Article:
Right now, several cellular network operators are hurtling towards “LTE (Long Term Evolution) launch day”. The upcoming large-scale launch of commercial non-proprietary LTE is our industry’s most ambitious initiative since the first cellular networks were launched years ago.
Designing mobile devices for LTE is very different from previous mobile design efforts, mainly due to three key factors:
- Complexity – LTE brings major, not incremental, changes to every link in the network from the core to the mobile device.
- Multi-technology support – Subscribers expect voice and data applications to run seamlessly as they move among networks or service areas. As a global standard, LTE drives demand for devices that simultaneously support CDMA, UMTS and, of course, LTE.
- The popularity of data applications and the demand for faster data rates.
Multiple-In Multiple-Out (MIMO) technology will significantly impact the success of LTE. It is a “game-changer’ with the potential to multiply data rates without incurring additional spectrum costs.
But when MIMO is used, the device’s physical orientation directly affects the system’s capability. The system must quickly adjust whenever the device is moving. Over-the-air (OTA) testing of device designs ensures that the system adjusts properly and quickly enough to realize the “headline” data rates promised in LTE.
Next, what happens when a subscriber launches a data application using LTE service, then moves out of range into a region covered only by, say, CDMA? Finding out requires mobility or Inter-RAT (Inter-Radio Access Technology) testing, which involves multiple emulated radio networks working in concert to provide realistic repeatable scenarios.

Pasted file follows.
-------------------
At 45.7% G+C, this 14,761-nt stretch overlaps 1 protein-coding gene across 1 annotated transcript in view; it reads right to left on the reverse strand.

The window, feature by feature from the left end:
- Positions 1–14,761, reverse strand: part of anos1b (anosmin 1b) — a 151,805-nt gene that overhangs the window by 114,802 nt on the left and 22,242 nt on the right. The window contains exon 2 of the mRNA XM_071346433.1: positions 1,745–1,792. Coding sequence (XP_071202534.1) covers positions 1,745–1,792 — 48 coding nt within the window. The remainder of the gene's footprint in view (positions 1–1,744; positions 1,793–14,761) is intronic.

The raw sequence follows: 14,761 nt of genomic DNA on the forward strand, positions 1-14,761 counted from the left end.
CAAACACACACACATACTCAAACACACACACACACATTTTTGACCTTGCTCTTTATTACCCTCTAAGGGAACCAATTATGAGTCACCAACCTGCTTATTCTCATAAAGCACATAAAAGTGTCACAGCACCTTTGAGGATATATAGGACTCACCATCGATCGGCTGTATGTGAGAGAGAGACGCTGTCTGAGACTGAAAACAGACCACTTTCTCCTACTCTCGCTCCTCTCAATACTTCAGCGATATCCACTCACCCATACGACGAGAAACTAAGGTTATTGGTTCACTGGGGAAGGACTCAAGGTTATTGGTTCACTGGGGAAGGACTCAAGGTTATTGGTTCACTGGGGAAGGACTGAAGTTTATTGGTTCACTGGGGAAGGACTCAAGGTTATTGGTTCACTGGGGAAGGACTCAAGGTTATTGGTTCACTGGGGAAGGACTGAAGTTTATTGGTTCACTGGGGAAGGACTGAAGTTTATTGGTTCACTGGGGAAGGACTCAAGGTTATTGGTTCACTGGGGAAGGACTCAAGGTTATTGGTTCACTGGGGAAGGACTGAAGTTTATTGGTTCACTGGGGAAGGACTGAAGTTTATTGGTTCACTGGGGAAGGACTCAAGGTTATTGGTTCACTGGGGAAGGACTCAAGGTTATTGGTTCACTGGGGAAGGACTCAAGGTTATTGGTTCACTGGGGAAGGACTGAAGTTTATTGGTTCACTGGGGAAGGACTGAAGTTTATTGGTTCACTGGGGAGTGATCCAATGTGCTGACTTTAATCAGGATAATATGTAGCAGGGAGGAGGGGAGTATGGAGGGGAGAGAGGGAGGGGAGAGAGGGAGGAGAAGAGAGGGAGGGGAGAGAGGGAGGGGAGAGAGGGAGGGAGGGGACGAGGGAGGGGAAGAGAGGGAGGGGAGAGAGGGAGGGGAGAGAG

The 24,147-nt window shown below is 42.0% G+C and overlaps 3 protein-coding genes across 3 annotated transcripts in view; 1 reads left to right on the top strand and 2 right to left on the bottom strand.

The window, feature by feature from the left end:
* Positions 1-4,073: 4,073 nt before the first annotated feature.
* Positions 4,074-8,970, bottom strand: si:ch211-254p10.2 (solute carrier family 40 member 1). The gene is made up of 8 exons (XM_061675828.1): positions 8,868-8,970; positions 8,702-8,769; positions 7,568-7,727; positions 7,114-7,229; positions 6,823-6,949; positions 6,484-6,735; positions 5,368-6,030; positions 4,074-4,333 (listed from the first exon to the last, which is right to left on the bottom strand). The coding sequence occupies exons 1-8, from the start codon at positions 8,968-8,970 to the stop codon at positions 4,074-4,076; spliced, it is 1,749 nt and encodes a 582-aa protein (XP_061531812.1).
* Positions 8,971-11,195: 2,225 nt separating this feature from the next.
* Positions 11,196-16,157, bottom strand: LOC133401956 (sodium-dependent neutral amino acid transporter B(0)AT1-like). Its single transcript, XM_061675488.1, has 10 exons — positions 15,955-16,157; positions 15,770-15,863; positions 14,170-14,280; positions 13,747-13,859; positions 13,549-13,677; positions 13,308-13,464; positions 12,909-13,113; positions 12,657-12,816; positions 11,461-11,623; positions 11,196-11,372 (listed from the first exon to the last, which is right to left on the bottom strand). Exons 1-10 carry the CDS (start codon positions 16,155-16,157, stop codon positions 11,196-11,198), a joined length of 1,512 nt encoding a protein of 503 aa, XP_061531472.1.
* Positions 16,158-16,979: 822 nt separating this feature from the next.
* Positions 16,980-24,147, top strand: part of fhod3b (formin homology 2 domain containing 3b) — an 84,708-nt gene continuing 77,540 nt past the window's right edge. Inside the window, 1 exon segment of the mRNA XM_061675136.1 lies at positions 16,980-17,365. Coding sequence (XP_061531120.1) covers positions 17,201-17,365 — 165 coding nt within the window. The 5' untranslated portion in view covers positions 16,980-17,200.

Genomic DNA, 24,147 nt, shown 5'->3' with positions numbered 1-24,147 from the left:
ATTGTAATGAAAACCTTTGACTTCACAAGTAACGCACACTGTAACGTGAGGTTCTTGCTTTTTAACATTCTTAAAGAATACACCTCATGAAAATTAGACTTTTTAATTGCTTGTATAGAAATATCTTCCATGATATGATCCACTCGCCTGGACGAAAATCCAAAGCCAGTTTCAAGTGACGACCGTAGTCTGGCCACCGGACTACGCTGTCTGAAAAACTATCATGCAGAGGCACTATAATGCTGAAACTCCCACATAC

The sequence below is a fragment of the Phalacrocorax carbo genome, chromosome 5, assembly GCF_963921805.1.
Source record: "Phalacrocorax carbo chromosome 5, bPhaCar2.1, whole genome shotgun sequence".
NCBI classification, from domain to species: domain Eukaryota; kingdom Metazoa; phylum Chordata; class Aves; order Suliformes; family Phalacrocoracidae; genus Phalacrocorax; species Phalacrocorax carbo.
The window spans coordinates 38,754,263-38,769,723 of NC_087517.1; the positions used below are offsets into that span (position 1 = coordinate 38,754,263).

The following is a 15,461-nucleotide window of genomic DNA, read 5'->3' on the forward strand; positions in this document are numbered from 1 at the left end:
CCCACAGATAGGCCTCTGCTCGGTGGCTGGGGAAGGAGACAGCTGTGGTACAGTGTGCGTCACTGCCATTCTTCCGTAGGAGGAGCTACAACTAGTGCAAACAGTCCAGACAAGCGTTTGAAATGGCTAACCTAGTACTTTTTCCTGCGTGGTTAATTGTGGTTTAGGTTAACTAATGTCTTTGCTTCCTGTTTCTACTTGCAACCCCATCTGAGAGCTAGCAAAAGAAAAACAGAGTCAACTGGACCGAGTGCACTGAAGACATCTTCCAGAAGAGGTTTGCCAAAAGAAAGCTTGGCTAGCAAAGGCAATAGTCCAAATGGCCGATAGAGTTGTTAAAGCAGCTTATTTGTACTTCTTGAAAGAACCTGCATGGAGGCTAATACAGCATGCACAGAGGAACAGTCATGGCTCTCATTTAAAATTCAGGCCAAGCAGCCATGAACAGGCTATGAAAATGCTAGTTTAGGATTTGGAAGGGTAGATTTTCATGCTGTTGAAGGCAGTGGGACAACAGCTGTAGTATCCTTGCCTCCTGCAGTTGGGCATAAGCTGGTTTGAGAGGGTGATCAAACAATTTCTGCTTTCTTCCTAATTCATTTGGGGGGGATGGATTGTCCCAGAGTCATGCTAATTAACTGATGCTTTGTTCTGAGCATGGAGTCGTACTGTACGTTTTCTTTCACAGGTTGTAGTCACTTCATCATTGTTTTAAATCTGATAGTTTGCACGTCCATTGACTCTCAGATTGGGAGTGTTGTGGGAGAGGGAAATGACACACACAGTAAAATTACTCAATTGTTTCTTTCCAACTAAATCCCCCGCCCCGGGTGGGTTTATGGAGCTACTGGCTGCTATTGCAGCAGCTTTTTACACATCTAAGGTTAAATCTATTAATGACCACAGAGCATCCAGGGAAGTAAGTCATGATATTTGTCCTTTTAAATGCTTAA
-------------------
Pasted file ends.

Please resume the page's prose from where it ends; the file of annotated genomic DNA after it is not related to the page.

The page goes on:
Since data services are a big part of the promise of LTE, data testing must be done with realistic network conditions. This includes not only Inter-RAT, RF fading, and MIMO scenarios, but adverse-condition (e.g. overloaded network) scenarios as well. In addition to throughput testing, data testing requires “data retry” testing, which ensures that a network won’t be overrun by service-connection requests when, for example, a network-based server goes down.
LTE is one of the few large-scale technologies to be deployed before the device certification process is finalized. Because of this and because of the new pitfalls outlined above, network operators and mobile device manufacturers alike are adding whole new areas of interest to their device test plans. Base largely on lessons learned from other large-scale wireless deployments, these new test plan philosophies are here to ensure that LTE delivers on its promise.
About the author
Michael Keeley is a Director of Product Management at Spirent Communications’ wireless test equipment division. He has led various teams involved in wireless network emulation and automated systems used for testing mobile devices. Prior to joining Spirent in 2000, Mike spent over two years at Lucent Technologies. He received his BSEE and MEng from Cornell University.